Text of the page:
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The Mushroom Experience Project: A Comparative Study of Psilocybin Species

In recent years, psilocybin mushrooms have garnered increased attention for their potential therapeutic benefits in mental health treatments. While the prevailing scientific consensus suggests that the effects of these mushrooms are primarily influenced by dosage and external factors, emerging research challenges the notion that all psilocybin-containing fungi are homogenous in their psychoactive properties. A growing body of evidence points to the presence of various tryptamines and a complex chemical makeup in these mushrooms, hinting at potential differences in their medicinal effects.

Led by Sam Gandy, The Mushroom Experience Project embarks on a comparative study of psilocybin species, acknowledging the intricate nature of these fungi beyond pure psilocybin. By exploring the perceived effects associated with different species, the project seeks to contribute to a more nuanced understanding of fungal psychopharmacology, with the ultimate goal of identifying patterns and distinctions in subjective experiences across commonly used psilocybin-containing mushrooms.

Fruiting Natalensis - Matthew Monroe

Your participation in this study is crucial in unravelling the mysteries of these fungi and advancing our scientific comprehension of their diverse effects and use cases.


The current prevailing scientific view is that there are no differences in effects elicited by

different species of psilocybin mushroom. Any perceived differences in effect are considered

to arise entirely from the dosage ingested and external set and setting factors, and nothing

intrinsic to the mushroom itself. However, while the jury is still out on the possible modulating

influence of other secondary compounds in these fungi, it is worth considering that we’ve

barely scratched the surface of chemically profiling them. There is also a growing body of

research suggesting that there may be more than psilocybin alone underlying the effect of

these fungi.

One recently published study concluded that the “varied cocktail of tryptamines in wild

mushrooms could influence the medicinal effect”, with another stating “that our

understanding of the chemical diversity of these mushrooms is largely incomplete.”

We should be mindful that these fungi are not merely packets of pure psilocybin, but

chemically complex organisms.

Psilocybe cyanscens - Alan Rockefeller

In light of this, it may be a little hasty to dismiss differences in perceived effects attributed to

the various species of psilocybin mushroom, while leaning completely on the clearly

incomplete analytical chemistry evidence. Exploring the perceived effects attributed to

different species of these fungi makes for an interesting topic of research given the wide gulf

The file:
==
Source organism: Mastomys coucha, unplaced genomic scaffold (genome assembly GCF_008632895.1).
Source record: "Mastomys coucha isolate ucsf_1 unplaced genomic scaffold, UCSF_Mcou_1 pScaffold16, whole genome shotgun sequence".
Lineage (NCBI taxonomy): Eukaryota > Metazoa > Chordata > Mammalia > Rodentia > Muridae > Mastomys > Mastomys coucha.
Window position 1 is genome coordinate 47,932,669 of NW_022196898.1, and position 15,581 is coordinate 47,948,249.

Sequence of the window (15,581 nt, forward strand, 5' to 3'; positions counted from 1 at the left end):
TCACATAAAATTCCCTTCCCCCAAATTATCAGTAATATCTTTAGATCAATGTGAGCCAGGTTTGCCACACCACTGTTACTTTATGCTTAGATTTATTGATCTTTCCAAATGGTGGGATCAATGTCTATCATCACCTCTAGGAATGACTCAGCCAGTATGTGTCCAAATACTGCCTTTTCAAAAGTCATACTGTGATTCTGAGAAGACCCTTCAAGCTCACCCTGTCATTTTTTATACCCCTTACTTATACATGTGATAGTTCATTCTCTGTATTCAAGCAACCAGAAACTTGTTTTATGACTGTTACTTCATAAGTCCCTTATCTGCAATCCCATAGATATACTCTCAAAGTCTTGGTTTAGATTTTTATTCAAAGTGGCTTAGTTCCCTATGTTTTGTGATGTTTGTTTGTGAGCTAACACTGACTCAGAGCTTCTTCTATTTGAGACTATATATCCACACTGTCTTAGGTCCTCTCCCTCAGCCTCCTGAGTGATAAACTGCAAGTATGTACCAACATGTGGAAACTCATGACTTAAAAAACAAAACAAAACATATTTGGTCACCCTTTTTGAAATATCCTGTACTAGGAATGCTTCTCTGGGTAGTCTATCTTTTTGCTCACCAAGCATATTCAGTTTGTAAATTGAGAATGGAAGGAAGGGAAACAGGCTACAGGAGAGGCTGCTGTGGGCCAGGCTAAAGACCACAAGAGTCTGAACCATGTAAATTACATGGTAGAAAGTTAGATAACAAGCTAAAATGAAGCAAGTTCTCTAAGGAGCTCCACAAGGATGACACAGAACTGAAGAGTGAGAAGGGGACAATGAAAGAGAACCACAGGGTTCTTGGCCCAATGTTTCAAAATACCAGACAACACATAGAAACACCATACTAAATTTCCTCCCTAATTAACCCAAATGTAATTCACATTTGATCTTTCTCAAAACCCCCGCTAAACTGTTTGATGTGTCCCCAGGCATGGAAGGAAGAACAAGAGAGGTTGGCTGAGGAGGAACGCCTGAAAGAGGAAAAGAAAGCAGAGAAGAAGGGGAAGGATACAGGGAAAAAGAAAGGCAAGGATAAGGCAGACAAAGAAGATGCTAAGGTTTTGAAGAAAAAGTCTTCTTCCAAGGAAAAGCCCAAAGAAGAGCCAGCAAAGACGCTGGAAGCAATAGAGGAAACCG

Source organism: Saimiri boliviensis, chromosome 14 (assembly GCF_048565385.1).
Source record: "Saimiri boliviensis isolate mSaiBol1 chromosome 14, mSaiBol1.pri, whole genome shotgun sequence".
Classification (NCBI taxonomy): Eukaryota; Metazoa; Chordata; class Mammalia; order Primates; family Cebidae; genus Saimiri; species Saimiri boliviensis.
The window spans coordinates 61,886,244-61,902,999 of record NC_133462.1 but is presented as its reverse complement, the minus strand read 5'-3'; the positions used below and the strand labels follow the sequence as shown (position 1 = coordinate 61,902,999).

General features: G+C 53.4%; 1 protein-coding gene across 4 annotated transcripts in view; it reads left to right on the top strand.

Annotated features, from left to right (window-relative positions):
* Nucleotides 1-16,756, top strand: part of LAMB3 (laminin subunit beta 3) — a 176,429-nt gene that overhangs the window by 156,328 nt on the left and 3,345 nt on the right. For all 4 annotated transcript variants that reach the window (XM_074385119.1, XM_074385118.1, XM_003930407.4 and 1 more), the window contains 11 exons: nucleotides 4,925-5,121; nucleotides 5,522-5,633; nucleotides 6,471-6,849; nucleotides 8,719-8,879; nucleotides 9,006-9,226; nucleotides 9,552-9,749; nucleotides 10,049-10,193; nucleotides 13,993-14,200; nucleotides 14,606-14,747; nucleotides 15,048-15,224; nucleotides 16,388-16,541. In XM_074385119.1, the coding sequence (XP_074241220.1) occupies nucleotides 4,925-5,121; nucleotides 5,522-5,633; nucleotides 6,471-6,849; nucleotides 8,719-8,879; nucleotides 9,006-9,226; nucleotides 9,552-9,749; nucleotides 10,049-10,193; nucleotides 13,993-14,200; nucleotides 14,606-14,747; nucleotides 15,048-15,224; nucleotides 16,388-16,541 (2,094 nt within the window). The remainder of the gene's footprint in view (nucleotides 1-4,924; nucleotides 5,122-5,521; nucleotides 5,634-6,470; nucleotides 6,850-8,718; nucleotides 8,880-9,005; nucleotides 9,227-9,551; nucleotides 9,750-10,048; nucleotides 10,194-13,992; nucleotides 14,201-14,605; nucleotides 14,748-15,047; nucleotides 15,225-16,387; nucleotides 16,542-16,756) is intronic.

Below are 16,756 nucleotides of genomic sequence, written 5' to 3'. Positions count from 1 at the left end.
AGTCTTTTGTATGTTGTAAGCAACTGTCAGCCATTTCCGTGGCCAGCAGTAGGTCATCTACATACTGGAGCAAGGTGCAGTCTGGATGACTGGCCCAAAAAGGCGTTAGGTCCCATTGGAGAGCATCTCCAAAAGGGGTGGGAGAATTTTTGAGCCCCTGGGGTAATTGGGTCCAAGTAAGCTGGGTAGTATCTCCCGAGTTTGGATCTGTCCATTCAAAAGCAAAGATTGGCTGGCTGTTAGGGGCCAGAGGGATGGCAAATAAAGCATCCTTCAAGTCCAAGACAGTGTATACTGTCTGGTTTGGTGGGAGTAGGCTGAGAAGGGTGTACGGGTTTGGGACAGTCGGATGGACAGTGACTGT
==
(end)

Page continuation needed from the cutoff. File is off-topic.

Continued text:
between the prevailing mainstream scientific view and the views expressed by many who

have sampled various mushroom species.

Our goal with this research study is to enhance the scientific understanding of these

experiences and their potential variations across species, with a focus on commonly used,

psilocybin-containing mushrooms. This is a boom or bust, go big or go home type scenario

when it comes to netting sufficient data. If we don't make up a sufficient sample size, it will all be for nothing, so all and any feedback and any sharing of the survey is very much


Psilocybe cubensis - Alan Rockefeller

Research Objectives

This study seeks to identify patterns and distinctions in the subjective

experiences elicited by various psilocybin mushroom species, addressing questions such as:

Do different species cause different subjective effects? Do certain effects always co-occur?

Are there a set of clusters into which we can group species depending on their effects? And

many more! Your input as an experienced user is critical in enabling us to discern these

patterns, contributing to a more nuanced understanding in the field of fungal

psychopharmacology. This is especially the case for those of you experienced with species

that are less frequently used.

Your Participation

You will be presented with a list of psychoactive mushroom species/varieties and ask you to select those species that you have used at least once in the past 12 months. For each of those species, we will then ask specific questions to capture the qualitative aspects of your typical experience with this species. This includes sensory perceptions, cognitive changes, and emotional responses you associate with each species.


Contributing Author

Sam Gandy is a PhD ecologist, independent researcher and science communicator. A lifelong nature lover, he has varied experience of working within the psychedelic and ecological field, and has a research interest in the capacity of psychedelics to influence human relationships with nature, and is a collaborator with Onaya Science and the Centre for Psychedelic Research at Imperial College London. He also delivers workshops on fungi cultivation in association with the Psychedelic Society.


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